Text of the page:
None of these things will guarantee the ability to pass as ‘normal’, and for most of us that is not the issue. I would suggest though, that by maintaining a degree of social integration and self care skills, we do allow ourselves the best chance to manifest our magickal desires in a way mutually symbiotic to our precious mundane realities, which in the end is the proving ground of our magickal works.

Indulge the madness of the divine possession state, but retain an ability to step away from the wand; a magician controls the external universe, yes, but the magician who wishes to stay an integrated member of society (whichever part of their local behavioural smorgasbord they chose as tribe!) controls what happens inside their head too.


3 thoughts on “Divine Madness

  1. Setken says:

    At drama school there were exercises when indeed a kind of madness was induced as we explored a articular system of acting. It was uncomfortable and most couldn’t pull it off.

    I have noticed that there are greater amounts of people on anti-depressant medication than I have known before and this makes me wonder if as a species we are evolving toward a more open state of consciousness (some are not handling this obviously)?

  2. I would put much of this down to our expectations (personal and as a culture) of rationalistic trance states monopolising our waking hours. (It can be argued that they don’t, but we tend to act as if they do.) So, the idea of arational states of awareness conjures up fear and they are commonly avoided in polite society. Sometimes though, these states have immense value, as does rationality, in the appropriate context and setting. One way society tries to cope with such alternative states is to frame them in the context of substance usage, eg the presence of alcohol gives license for certain kinds of behaviour. However, many people don’t find this sufficient, and so the arational is suppressed, and becomes a dark thing to hide from, instead of simply different.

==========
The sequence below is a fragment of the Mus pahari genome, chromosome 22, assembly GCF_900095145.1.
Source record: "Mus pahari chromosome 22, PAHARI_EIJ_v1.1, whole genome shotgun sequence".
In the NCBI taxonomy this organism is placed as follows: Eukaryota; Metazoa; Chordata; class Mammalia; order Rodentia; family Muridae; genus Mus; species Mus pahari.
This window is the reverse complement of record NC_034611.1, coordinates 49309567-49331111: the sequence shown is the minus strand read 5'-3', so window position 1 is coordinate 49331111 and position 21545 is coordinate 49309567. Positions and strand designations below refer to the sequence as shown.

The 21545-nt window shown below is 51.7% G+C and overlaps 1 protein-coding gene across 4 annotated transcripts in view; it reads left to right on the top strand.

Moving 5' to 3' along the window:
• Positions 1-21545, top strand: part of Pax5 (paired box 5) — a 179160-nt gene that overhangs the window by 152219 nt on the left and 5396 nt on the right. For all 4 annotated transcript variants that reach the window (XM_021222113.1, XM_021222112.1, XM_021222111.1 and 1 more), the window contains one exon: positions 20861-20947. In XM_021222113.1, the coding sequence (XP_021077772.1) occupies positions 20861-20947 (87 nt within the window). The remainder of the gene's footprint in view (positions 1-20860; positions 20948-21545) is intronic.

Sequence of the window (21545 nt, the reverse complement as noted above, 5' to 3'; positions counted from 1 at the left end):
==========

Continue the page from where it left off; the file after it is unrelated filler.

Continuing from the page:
Places where we can play with consciousness are often heavily circumscribed, and many people feel excluded from them for reasons of cost, physical limitations/ preferences, etc. As local social gatherings become ever more commercialised, we tend to lose accessibility to immersion in dancing, or other activities, which allow escape from linear decision making analytical thought processes. Meditation offers a cheap and easy alternative, but as a singular practice, can prove insufficient too. Imho, the healthy human animal enjoys a wide range of states of awareness, and occupies more than a few of them during an average month. But a chaos magician would say that, wouldn’t she… 😉

    For me, doing magick can play a similar role to a drama therapy aspect of life (as well as being magickal); many of the techniques used overlap – although the results do diverge! 🙂


  3. Setken says:

    As usual a very well thought out and rich response, thanks.